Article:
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Posts Tagged ‘practice’

The next time your kids don’t want to practice…show them this story!

Personally, I would have made her a Black Belt…she already has more courage than most!

 

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Here’s a great story sent to us from one of our instructors, Kal Betts. This is about a 77 year old woman crossing guard in the UK who just earned her black belt!

Click here for the full story!

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The ancient masters taught that martial arts practice was the key to expanding the mind as well as strengthening the body. Now scientists are starting to understand why.

It seems that consistent practice actually creates significant changes in the brain.

“Recently Claudio Del Percio of Sapienza University in Rome and his colleagues reported the results of a study in which they measured the brain waves of karate champions and ordinary people, at rest with their eyes closed, and compared them. The athletes, it turned out, emitted stronger alpha waves, which indicate a restful state. This finding suggests that an athlete’s brain is like a race car idling in neutral, ready to spring into action.” (Carl Zimmer, “The Genius of the Jock,” Discover Magazine Presents the Brain, Spring 2011)

Of course martial artists identified this phenomenon hundreds of years ago. The Japanese call it “mushin,” the Chinese call it “wu shen.” Both these terms translate roughly to “empty” or quiet “mind.” It’s no coincidence that some of the traditional forms practiced at the Black Belt Mindset Institute are called, from the Okinawan dialect: “Pinan,” a word that means “peaceful mind forms.”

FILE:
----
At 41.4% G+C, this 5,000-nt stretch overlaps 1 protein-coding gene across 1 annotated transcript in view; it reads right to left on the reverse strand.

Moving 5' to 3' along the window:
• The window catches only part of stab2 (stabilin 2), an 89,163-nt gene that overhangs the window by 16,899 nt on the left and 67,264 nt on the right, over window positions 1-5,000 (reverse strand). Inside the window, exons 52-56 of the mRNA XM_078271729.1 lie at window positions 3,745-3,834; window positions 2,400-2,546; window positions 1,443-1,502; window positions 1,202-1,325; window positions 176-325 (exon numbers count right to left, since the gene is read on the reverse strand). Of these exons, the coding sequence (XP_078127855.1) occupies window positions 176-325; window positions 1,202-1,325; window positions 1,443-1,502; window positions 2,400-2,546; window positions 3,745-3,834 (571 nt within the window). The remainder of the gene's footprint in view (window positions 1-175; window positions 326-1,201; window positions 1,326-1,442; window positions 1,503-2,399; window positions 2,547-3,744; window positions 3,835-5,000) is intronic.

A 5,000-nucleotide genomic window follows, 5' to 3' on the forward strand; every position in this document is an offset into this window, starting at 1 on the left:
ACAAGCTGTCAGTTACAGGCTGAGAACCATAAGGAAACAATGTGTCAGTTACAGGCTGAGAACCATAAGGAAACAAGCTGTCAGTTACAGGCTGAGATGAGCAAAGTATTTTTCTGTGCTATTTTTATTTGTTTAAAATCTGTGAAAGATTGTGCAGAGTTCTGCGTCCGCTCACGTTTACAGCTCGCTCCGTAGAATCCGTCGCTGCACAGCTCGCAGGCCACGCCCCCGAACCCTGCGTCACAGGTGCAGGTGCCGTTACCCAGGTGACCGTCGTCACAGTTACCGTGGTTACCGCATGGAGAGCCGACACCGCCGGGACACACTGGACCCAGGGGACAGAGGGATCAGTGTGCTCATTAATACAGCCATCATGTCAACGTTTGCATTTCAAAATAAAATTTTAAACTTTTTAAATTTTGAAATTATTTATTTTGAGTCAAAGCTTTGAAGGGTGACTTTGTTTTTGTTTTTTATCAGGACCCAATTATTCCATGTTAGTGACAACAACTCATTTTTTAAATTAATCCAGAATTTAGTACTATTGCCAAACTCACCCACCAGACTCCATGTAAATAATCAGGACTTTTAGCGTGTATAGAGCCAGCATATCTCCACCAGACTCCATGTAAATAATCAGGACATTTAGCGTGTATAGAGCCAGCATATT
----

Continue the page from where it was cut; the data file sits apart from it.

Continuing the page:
The ancient masters knew that practice quieted the mind. Practice reduces the conscious effort needed to perform a technique and allows room in the processing regions of the brain to handle and process more data quickly.

“Even as practice changes the brain’s anatomy, it also helps different regions of the brain to talk to one another” the Discover article continues. “With practice, the prefrontal cortex grows quiet. Our predictions (about a task) get faster and more accurate, so we don’t need so much careful oversight about how to respond.”

Every moment you spend in practice strengthens your brains ability to process information quickly and more accurately! This is the natural progression of novice to master; from Think Like a Black Belt

“…Practice.  That’s the “secret” if you’re looking for one, and it works as well in business and real life as it does in martial arts.

“A few years ago I was at a martial arts convention. One of the sessions featured Master Yamazaki, a renowned master of Japanese sword craft. In fact, his family was part of an unbroken line of instructors to the Imperial Family of Japan. Master Yamazaki taught most of the session through an interpreter, but he mustered enough English to tell this story, which I’ll remember for the rest of my life. I’ll do my best to share it as accurately as my concussion damaged memory will allow:

A young swordsman asks the Master to teach him how to become a great sword master.

“Simple,” says the Master, “you only need to follow three simple rules.”

“What’s the first rule?” asks the student.

“Rule number one” the Master continues; “Basic practice!”

“OK, rule number two?” The Master answers again, “Basic practice!”

Rule number three?

“MORE basic practice!”

“A huge grin spread across Master Yamazaki’s face and in his thick Japanese accent he boomed out…

“Like-a-Nike! Just do it!”

As it turns out, this story that has been handed down for generations, albeit with Master Yamazaki’s addition of the Nike reference, has a sound scientific foundation. Maybe the most valuable part of martial arts practice is the particular attention we pay to the value and benefit of the process of practice itself.